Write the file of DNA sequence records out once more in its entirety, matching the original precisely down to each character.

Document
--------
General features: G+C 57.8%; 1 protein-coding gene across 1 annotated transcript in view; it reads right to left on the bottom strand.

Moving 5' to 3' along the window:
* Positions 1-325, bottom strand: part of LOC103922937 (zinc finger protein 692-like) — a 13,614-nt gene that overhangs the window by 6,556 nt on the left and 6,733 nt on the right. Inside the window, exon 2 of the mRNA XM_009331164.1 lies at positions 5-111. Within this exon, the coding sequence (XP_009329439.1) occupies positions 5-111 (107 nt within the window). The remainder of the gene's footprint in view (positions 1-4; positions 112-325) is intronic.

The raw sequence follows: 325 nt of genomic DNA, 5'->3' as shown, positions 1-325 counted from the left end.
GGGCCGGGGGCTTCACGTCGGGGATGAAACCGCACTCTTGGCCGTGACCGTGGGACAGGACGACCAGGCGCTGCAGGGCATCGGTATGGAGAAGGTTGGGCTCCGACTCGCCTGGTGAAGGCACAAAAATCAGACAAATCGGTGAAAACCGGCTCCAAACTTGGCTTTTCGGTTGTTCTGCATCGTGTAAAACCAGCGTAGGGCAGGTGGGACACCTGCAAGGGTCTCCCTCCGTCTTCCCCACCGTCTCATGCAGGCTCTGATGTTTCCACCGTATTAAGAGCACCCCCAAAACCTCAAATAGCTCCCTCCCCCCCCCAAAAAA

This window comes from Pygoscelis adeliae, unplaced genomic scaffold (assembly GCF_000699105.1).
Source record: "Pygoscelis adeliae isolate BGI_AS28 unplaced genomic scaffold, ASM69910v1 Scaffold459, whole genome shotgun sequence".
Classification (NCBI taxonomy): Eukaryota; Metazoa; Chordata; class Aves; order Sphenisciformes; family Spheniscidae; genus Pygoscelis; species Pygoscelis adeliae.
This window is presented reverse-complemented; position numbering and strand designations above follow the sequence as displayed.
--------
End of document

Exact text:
General features: G+C 57.8%; 1 protein-coding gene across 1 annotated transcript in view; it reads right to left on the bottom strand.

Moving 5' to 3' along the window:
* Positions 1-325, bottom strand: part of LOC103922937 (zinc finger protein 692-like) — a 13,614-nt gene that overhangs the window by 6,556 nt on the left and 6,733 nt on the right. Inside the window, exon 2 of the mRNA XM_009331164.1 lies at positions 5-111. Within this exon, the coding sequence (XP_009329439.1) occupies positions 5-111 (107 nt within the window). The remainder of the gene's footprint in view (positions 1-4; positions 112-325) is intronic.

The raw sequence follows: 325 nt of genomic DNA, 5'->3' as shown, positions 1-325 counted from the left end.
GGGCCGGGGGCTTCACGTCGGGGATGAAACCGCACTCTTGGCCGTGACCGTGGGACAGGACGACCAGGCGCTGCAGGGCATCGGTATGGAGAAGGTTGGGCTCCGACTCGCCTGGTGAAGGCACAAAAATCAGACAAATCGGTGAAAACCGGCTCCAAACTTGGCTTTTCGGTTGTTCTGCATCGTGTAAAACCAGCGTAGGGCAGGTGGGACACCTGCAAGGGTCTCCCTCCGTCTTCCCCACCGTCTCATGCAGGCTCTGATGTTTCCACCGTATTAAGAGCACCCCCAAAACCTCAAATAGCTCCCTCCCCCCCCCAAAAAA

This window comes from Pygoscelis adeliae, unplaced genomic scaffold (assembly GCF_000699105.1).
Source record: "Pygoscelis adeliae isolate BGI_AS28 unplaced genomic scaffold, ASM69910v1 Scaffold459, whole genome shotgun sequence".
Classification (NCBI taxonomy): Eukaryota; Metazoa; Chordata; class Aves; order Sphenisciformes; family Spheniscidae; genus Pygoscelis; species Pygoscelis adeliae.
This window is presented reverse-complemented; position numbering and strand designations above follow the sequence as displayed.